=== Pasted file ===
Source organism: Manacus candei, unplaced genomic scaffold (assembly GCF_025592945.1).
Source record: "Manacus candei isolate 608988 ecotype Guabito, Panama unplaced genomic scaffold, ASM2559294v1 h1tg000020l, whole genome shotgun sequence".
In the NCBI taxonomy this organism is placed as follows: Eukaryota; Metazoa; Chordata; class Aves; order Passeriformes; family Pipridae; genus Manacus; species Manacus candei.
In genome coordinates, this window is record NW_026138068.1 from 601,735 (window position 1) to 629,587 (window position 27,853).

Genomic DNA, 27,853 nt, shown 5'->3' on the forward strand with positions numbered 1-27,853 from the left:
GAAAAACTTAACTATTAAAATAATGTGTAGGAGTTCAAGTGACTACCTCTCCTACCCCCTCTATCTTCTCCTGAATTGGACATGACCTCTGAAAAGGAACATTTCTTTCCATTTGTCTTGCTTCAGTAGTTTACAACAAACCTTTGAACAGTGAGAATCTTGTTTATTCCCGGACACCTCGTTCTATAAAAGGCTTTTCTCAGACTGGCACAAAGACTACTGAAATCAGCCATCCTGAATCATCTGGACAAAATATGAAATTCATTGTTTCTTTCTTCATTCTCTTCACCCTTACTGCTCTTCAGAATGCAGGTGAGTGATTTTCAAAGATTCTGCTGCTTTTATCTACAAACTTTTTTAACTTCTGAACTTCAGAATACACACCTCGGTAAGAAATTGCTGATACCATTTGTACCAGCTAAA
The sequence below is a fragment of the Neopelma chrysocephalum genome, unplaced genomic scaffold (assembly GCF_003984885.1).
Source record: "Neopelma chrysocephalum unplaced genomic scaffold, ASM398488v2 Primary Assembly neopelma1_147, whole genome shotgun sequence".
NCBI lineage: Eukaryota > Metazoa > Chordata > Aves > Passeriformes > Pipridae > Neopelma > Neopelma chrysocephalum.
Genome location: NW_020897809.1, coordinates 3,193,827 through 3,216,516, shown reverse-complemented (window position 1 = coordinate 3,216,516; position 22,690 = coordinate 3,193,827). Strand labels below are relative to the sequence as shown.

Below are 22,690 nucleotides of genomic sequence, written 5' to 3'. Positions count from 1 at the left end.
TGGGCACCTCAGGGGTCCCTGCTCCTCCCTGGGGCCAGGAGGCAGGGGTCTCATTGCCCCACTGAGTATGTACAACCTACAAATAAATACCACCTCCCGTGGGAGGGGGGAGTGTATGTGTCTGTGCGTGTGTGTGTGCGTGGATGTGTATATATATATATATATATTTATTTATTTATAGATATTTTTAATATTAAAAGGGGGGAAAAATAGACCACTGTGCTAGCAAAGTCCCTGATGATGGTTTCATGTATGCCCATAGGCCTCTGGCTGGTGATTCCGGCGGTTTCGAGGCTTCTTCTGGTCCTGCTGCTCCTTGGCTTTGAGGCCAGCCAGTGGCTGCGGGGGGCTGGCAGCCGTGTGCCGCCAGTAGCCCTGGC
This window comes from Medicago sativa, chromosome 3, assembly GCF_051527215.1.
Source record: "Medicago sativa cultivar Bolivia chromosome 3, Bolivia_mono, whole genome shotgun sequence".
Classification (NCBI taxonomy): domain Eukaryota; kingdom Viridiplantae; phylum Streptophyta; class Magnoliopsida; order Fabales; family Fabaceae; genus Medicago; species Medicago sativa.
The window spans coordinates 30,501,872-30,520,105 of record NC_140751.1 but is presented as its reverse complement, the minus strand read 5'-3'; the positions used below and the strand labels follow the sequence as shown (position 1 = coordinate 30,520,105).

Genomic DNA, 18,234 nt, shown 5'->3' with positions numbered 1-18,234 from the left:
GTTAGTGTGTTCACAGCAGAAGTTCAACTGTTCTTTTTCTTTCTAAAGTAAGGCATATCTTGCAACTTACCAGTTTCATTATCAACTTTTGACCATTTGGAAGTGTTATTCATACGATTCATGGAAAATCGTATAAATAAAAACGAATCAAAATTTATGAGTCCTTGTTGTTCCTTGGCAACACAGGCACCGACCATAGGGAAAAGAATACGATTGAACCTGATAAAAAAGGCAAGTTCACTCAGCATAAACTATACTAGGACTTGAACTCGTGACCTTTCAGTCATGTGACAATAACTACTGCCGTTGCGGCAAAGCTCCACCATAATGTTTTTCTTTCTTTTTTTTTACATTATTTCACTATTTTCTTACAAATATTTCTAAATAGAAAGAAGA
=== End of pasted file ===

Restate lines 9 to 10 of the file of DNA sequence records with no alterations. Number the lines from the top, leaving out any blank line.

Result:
NCBI lineage: Eukaryota > Metazoa > Chordata > Aves > Passeriformes > Pipridae > Neopelma > Neopelma chrysocephalum.
Genome location: NW_020897809.1, coordinates 3,193,827 through 3,216,516, shown reverse-complemented (window position 1 = coordinate 3,216,516; position 22,690 = coordinate 3,193,827). Strand labels below are relative to the sequence as shown.